Developer – Pyro 510


Here is a summary of collected wisdom about this developer….

https://sites.google.com/site/jaydefehrsdevelopers/home/510-pyro

http://pictorialplanet.com/advanced_photography/510_pyro.html

http://www.digitaltruth.com/devchart.php?Film&Developer=510-Pyro&mdc=Search&TempUnits=C

https://www.flickr.com/groups/1453269@N25/




I’ve had quite dense negatives with     HP5+     and 510.
At 1:100 and 6.5 minutes, I’m getting a normal looking curve and printing on 2 1/2
filters.
I think Jay was using constant agitation and getting 6 minute sorts of times.
 I was using 30 second agitations and shooting at 320, incident.


You must use an alkalic or neutral PH  fixer with pyro


Kein Stoppbad oder sauren Fixierer für Pyro-Entwickler!!!
Sonst wird der Stain rausgelöst und der Feinstkorneffekt geht verloren.
Intensiv Wässern (min. 3x) und neutralen oder alkalischen Fixierer.
Z.B. den hier oder Selbstansatz
https://www.macodirect.de/chemie/schwarzweisschemie/filmentwicklung/fixierbad/rollei-rxn-fix-neutral-1l?c=102


You get the chemicals here
http://moersch-photochemie.de/moersch/webroot/files/Preisliste_online_Okt2016.pdf

Herstellung: 100 ml Triethanolamin TEA 5 g Vitamin C 10 g Pyrogallol 0,375 g Phenidon
Alle Zutaten so lange im kalten TEA rühren bis keinerlei Klümpchen mehr da sind. Dann 30 Sekunden in die Mikrowelle, bis TEA 70-80 Grad hat. Nicht höher. Ggf. nachmal in 10s-Schritten rein. TEA wird dünnflüssig wie Wasser.  Solange rühren, bis sich alles aufgelöst hat. Wenn der Ansatz dabei kälter als 50° C wird, wieder 10-20 Sekunden Mikrowelle. Eine Nacht ruhen lassen. Fertig ist der Sirup, der ewig -minus 1 Tag hält.
!Achtung! Pyrogallol und Phenidon sind extrem gesundheitsschädlich.  Bei sachgemäßer Handhabung dampft bei 70-80°C davon nichts aus dem TEA aus. Alte Mikrowelle verwenden! Gibt es bei ebay ab 1€.
Feinwaage sollte 0.01 g können. ~ 15€


510-Pyro gives full film speed, or better, so if you normally derate
your film by one stop to ensure good shadow detail, you’ll probably
overexpose for development in 510-Pyro, which leads to dense shadows
and flat negs with normal development.
I recommend that you begin your testing by rating your film at box speed, and finding normal development time for that speed. You might still find that your shadows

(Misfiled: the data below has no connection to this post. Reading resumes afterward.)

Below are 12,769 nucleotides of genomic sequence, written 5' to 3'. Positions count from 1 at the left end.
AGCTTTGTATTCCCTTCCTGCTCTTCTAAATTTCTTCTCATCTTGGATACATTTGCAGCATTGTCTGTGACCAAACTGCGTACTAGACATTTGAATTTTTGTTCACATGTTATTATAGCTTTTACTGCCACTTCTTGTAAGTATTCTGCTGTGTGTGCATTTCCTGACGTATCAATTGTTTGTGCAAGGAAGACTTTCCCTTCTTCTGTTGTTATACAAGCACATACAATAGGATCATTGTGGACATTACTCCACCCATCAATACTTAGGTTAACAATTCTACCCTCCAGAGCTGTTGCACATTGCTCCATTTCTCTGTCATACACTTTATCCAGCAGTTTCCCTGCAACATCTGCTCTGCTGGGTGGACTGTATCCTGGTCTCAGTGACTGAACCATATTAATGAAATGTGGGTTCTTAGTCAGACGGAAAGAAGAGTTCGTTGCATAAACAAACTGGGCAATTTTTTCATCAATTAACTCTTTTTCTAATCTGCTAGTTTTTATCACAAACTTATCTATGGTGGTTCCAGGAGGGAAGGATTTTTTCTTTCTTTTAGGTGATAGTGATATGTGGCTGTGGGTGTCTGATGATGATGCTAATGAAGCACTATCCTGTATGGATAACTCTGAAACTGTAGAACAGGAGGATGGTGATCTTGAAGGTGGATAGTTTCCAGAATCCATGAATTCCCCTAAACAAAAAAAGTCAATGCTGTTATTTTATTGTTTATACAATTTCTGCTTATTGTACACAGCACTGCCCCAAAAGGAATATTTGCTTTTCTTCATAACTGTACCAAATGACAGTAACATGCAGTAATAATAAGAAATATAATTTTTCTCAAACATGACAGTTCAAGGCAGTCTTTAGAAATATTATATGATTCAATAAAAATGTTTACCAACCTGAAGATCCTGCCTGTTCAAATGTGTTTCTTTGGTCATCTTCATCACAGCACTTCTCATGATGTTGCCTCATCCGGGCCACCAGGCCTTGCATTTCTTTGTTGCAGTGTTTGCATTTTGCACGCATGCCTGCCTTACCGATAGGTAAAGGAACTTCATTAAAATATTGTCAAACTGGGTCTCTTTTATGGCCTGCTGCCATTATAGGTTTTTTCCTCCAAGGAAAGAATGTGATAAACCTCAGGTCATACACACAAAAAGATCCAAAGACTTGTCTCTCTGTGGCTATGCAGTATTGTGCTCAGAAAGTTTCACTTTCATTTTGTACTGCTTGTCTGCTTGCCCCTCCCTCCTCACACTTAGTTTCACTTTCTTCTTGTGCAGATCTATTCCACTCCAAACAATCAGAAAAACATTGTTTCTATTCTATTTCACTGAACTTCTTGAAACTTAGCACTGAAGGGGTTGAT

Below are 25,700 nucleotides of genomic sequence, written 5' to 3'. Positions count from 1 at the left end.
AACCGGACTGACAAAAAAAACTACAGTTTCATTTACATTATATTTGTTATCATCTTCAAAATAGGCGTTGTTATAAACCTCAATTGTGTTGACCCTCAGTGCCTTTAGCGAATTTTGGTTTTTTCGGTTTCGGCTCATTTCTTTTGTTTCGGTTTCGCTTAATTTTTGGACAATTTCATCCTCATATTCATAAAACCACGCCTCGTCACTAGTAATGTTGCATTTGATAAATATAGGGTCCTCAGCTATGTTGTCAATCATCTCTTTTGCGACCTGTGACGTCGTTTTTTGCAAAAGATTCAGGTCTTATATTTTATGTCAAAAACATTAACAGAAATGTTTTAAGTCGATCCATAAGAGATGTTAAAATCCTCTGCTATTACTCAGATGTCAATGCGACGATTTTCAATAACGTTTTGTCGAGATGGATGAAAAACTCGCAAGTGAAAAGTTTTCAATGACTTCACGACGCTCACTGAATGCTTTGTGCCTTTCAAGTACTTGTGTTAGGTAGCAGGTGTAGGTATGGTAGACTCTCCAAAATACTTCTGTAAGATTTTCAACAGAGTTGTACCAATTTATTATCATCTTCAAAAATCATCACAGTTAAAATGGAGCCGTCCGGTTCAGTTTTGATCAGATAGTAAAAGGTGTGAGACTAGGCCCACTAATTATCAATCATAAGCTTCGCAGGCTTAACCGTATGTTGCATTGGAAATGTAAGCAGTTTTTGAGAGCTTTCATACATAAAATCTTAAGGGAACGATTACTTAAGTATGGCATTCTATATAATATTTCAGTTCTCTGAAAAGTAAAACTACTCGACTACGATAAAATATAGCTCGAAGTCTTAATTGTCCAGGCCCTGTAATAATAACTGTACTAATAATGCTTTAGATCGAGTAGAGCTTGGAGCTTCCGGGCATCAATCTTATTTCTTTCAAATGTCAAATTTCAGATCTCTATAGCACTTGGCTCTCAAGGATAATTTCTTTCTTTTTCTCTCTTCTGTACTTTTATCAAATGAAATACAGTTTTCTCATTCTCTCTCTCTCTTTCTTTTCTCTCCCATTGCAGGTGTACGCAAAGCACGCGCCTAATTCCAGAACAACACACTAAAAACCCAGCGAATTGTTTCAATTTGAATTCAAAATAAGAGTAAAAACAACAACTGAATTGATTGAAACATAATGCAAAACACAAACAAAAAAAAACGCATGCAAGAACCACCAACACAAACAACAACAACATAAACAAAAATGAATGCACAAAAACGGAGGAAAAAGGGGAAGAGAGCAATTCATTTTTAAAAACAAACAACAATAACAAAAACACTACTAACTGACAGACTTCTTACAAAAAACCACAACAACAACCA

are too dense, resulting in flat negs. If so, try increasing your EI by
1/3 stop until you get good blacks in your prints.

I standardize my development at 70F. Pyro developers harden the
emulsion of the film, making higher temps practical, and safe.“


Ganz zu Anfang schreibt Jay, das bei Verdünnung 1+ 100 die Zeiten von D76 für die meisten Filme übernommen werden können.

As a practical matter, I would consider 1:100 the optimum dilution for rotary processing, except in rare circumstances where a more concentrated developer is needed to build contrast rapidly, as in procesing J&C 400 for printing on Azo G2 Canadian paper, or some of the self masking UV processes, where a 1:50 dilution might be more convenient.
To calculate the development time for a 1:50 dilution from the development time for the 1:100 dilution, simply divide by 2.
For those developing roll films in tanks using intermittent inversion agitation, to find the development time for a 1:200 dilution, simply multiply 1:100 time by 2.

I find 1:300-1:500 dilutions best suited to reduced agitation development, and an increase of 20-25% adequate to compensate for the difference between rotary agitation and semi-stand development.

So, if you’re getting appropriate contrast with 8min of rotary development in the 1:100 dilution, but want to see what difference reduced agitation might make, figure 8min X 5 for the 1:500 dilution for 40min., + 25% for reduced agitation for a total development time of 50min for semi-stand development. If 50 min. is more time than you want to dedicate to your experiment, use the 1:300 dilution for 8X3+25%, or 30min.

These calculations are generally accurate, but will vary with class of film, water quality, and other variables, so individual testing is recommended.“

„HP5
For graded paper, 6min, 30 seconds should be close.
 For variable contrast paper, seven minutes or a little longer might be better unless you prefer to increase the contrast filtration on your enlarger to 3.5 or more.
 I have recently tried semi stand development with great results- 1:500 for aobut 45 minutes with three gentle agitations.“


510-Pyro is unique in many ways, not least of which being the fact that it is a single-solution pyro developer. Some formulators of two-solution staining developers have commented that single solution developers are less versatile than two-solution developers, and that single solution developers don’t respond to dilution in a linear way, but neither of these claims are true for 510-Pyro.